The retreat on the payroll-tax idea marked a big setback for the White House. In recent days, Trump had insisted that he might not sign an eventual bill if it did not include the payroll tax cut, but the plan was extremely unpopular with Republicans. Mnuchin said the White House still liked the idea and could pursue it in potential future legislation — though McConnell has repeatedly indicated that the legislation taking shape now will be Congress’s last major coronavirus relief bill.

“The president is very focused on getting money quickly to workers right now, and the payroll tax takes time, so we’ll come back and look at that later,” Mnuchin told reporters at the Capitol.

He said leaders instead will focus on sending another round of stimulus checks to Americans because that approach would put money in people’s pockets more quickly.

Stephen Moore, a conservative economist who advised Trump’s 2016 campaign, said he was “very discouraged” that the GOP package would leave out the payroll tax cut but include the $1,200 stimulus payments, arguing that the president risked alienating his conservative base over the move.

“We’ve gone in less than 10 days from Trump saying that he won’t sign a bill without a payroll tax cut to the bill they’re drafting not having a payroll tax cut,” Moore said. “There is no benefit from dumping money from helicopters into people’s laps.”

Democrats and Republicans had already supported sending another round of stimulus checks, and now that idea appears to be one of a few areas where there is bipartisan support. White House officials and Democrats had hoped to have a deal completed by next week, before the enhanced unemployment benefits expire, though that timeline could be difficult to meet.

Republicans have struggled to unite behind a single plan, with some arguing for spending cuts and others arguing for more substantive economic stimulus in the face of the pandemic’s disruptive impact. The number of coronavirus-related deaths has also risen markedly in recent days, and thousands of Americans are in the hospital, fighting the coronavirus-caused disease COVID-19.

Trump said Wednesday that the economy was making a remarkable recovery, but economic data has not supported this assertion. The stock market does remain high, in part because of enormous interventions by the Federal Reserve, but the labor market is in bad shape, with 20 million to 30 million people unemployed. And the situation appears to be worsening.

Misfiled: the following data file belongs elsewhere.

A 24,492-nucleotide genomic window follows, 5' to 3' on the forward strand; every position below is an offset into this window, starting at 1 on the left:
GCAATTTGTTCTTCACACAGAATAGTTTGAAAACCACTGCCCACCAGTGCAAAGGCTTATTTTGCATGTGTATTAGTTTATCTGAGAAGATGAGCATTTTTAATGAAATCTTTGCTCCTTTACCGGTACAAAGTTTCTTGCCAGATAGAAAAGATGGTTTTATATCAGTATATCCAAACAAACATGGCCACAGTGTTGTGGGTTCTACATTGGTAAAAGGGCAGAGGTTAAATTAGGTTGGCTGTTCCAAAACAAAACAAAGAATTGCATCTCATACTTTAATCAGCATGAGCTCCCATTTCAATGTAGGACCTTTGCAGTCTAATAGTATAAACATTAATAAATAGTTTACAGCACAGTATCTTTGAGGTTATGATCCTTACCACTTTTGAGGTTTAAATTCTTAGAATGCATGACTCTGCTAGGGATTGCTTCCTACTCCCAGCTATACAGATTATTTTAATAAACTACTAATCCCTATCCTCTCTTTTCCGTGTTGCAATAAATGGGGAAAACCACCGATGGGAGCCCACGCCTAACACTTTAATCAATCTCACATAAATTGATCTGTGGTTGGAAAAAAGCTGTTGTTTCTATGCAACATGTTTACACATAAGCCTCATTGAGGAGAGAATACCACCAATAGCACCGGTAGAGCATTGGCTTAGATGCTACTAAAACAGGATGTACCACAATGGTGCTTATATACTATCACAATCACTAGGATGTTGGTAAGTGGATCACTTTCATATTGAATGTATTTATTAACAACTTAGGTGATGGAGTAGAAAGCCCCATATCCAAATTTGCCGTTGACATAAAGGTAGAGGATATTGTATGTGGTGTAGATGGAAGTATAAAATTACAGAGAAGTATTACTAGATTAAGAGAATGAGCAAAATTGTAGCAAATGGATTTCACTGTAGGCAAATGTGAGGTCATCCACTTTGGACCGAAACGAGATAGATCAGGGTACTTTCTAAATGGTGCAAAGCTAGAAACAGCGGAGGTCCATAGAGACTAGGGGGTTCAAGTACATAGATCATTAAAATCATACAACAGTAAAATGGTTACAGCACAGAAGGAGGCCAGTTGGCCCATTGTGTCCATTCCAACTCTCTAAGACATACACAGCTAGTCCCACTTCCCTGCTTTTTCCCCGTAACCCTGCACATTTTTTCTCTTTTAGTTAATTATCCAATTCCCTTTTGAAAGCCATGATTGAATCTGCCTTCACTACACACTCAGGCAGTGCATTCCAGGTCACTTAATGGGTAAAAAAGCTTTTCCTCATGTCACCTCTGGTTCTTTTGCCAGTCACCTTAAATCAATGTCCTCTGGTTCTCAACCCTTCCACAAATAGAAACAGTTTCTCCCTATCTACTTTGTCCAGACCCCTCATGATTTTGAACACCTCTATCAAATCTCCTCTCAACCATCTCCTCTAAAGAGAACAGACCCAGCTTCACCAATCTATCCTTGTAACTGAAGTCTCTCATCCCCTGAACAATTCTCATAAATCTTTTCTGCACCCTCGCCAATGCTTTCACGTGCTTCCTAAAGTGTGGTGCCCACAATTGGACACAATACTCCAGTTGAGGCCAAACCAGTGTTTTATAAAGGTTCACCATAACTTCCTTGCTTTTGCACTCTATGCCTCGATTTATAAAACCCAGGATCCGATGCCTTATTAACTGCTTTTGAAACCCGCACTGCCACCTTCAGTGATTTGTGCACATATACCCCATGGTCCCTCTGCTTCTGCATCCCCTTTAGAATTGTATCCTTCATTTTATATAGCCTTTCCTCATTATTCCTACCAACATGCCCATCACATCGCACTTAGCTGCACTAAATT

The increase in weekly unemployment claims reported Thursday was the first weekly uptick since April and a sign that expiring stimulus programs could leave parts of the economy adrift.

Mnuchin said Thursday that the GOP plan would include 70% wage replacement, which could reduce the $600-per-week payment to closer to $200 per week, though the precise details were unclear.

“We don’t want this to expire next Friday,” Mnuchin said. “It’s not a difficult concept. You don’t get paid to stay more to stay home than you do when you have a job.”

Democrats slammed Republicans for the delay in releasing their legislation.

“Our Republican colleagues have been so divided, so disorganized and so unprepared that they have to struggle to draft even a partisan proposal within their own conference, before they talk to a single Democrat,” Senate Minority Leader Chuck Schumer, D-N.Y., said on the Senate floor. “It appears the Republican legislative response to COVID is un-unified, unserious and unsatisfactory.”

The emerging GOP bill also was expected to include $70 billion for elementary and secondary schools, with half of that money connected to schools physically reopening their classrooms. No new money for state and local governments was expected, but instead the legislation would allow local leaders more flexibility in spending $150 billion allocated in the Cares Act in March. Tax credits were expected to encourage businesses to retain workers and help them enact safety protections in workplaces. Another round of funding for the small-business Paycheck Protection Program was also expected.

Election-year politics have complicated the talks as a handful of vulnerable senators up for reelection push for more generous spending, while fiscal conservatives in the Senate GOP conference oppose spending any more money after Congress already pumped about $3 trillion into the economy in March and April.